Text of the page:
The Challenges and Trends of Deploying Blockchain in the Real World for the Users’ Need

Document Type : Commentary


1 HCI Lab, West Virginia University, Morgantown, WV, USA.

2 Cyber Ethics Center, Universidad Nacional Autonoma de Mexico (UNAM), Mexico

3 Federal Audit Office, Mexico.

4 HCI Lab, West Virginia University, Morgantown, WV, USA


Blockchain technology is a decentralized and open database maintained by a peer-to-peer network, offering a “trustless trust” for untrusted parties. Despite the fact that some researchers consider blockchain as a bubble, blockchain technology has the genuine potential to solve problems across industries. In this article, we provide an overview of the development that Blockchain technology has had in 2018 and point out the challenges of deploying blockchain-based applications in the real world from a Human-Computer Interaction view. We propose that blockchain practitioners should design blockchain applications from users’ perspective, think about who the users are, and what they need. Furthermore, we also lay out possible future trends for blockchain based systems.



Blockchain technology is mainly known as the technology that supports cryptocurrencies. However, cryptocurrencies are just one of the possible Blockchain based applications that may exist. Blockchain technology is a distributed ledger that verifies and perpetually records the transactions on a distributed peer-to-peer network. Blockchains are used to solve the trust issues among different parties. Researchers and practitioners utilize blockchain technology to solve the existing difficulties in different areas, such as financial institutions, manufacturing industry, and public governance. Although blockchain technology has great potential to revolutionize internet systems and reformulate the industry and economies, only few blockchain-based systems successfully developed (Lavazova et al., 2019). People seldom use blockchain-based systems, and blockchain technology does not play an important role in the real world. Currently, most blockchain researchers focus on introducing blockchain technology in different scenarios or improving the deep infrastructures of the blockchains, while the studies on the users and the potential users of the blockchain systems are limited. It can be said that humans are one of the most important players in a system. A system will be worthless until people actually make use of it. The state of affairs has attracted the attention of numerous Human-Computer Interaction (HCI) researchers to form workshops in order to identify the fundamental human challenges requisite in interactions with blockchain and distributed ledger technology (Elsden et al., 2018; Lavazova et al., 2019). The goal of both workshops is to help blockchain based systems to address people’s (including developers and end-users) needs. Still, the necessity to integrate the blockchain technology into user-centered interactive systems calls for an essential challenge for design and engineering. In this commentary, we will review key developments of blockchain technology and provide a guideline for the upcoming blockchain features in 2019 from an HCI perspective.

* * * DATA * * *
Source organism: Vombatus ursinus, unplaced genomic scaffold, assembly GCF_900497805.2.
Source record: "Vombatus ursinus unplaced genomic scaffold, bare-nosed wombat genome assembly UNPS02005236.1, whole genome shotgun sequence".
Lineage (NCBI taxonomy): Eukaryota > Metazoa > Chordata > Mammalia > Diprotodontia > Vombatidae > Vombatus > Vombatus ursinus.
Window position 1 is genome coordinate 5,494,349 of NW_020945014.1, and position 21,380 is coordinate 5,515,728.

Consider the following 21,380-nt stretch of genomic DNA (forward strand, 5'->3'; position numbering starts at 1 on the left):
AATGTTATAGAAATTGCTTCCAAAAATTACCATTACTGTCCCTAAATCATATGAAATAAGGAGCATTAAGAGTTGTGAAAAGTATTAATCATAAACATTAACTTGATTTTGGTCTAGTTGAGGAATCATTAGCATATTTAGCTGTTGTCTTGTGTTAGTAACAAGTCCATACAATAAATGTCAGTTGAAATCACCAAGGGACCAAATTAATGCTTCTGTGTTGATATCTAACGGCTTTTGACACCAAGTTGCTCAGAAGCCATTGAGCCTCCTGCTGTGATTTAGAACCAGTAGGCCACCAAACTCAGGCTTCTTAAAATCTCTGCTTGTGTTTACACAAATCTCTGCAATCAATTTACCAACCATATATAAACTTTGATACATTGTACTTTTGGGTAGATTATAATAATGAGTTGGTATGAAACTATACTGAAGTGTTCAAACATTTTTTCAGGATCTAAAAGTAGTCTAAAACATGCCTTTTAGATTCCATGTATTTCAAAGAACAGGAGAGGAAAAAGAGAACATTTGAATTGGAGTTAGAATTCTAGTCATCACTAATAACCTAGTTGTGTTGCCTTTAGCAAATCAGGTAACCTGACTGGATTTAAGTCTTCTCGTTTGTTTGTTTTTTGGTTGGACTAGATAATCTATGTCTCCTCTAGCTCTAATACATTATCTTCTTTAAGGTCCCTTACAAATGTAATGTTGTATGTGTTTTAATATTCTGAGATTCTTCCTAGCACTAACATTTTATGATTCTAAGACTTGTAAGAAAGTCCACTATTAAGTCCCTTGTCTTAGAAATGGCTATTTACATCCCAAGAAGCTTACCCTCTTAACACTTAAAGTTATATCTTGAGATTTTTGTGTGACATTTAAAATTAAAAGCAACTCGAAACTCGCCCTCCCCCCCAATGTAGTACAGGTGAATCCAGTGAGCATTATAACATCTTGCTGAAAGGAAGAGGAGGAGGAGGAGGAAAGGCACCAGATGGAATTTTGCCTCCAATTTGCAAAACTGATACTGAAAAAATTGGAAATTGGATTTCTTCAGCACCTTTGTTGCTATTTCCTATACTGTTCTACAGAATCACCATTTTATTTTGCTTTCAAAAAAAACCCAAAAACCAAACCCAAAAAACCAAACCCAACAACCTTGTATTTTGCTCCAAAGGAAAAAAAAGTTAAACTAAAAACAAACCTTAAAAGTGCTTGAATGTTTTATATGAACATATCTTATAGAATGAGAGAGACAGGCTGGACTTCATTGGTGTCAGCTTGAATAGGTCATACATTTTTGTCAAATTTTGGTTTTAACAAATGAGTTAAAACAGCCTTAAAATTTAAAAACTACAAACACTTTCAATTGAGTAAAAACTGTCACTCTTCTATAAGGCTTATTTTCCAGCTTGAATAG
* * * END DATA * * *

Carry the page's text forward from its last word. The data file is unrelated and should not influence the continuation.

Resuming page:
Blockchain technology

The concept of blockchains originated from the studies of Nakamoto (2008) that experimented with cryptography to link the current transaction data, called block, to the previous block by recording its cryptographic hash and timestamp. Blockchains ask different computers in the network to help verify the transactions and maintain the network, and these computers are called “node”. The blockchain technology cannot be dissociated from the electronic cash system until Buterin (2014) proposed Ethereum that allows the developers to create consensus-based applications. The applications, also known as smart contracts, allow the performance of credible, trackable and irreversible transactions without third parties. Given that Ethereum helped to reduce the difficulty in developing Blockchain applications, blockchain technology started to develop vigorously.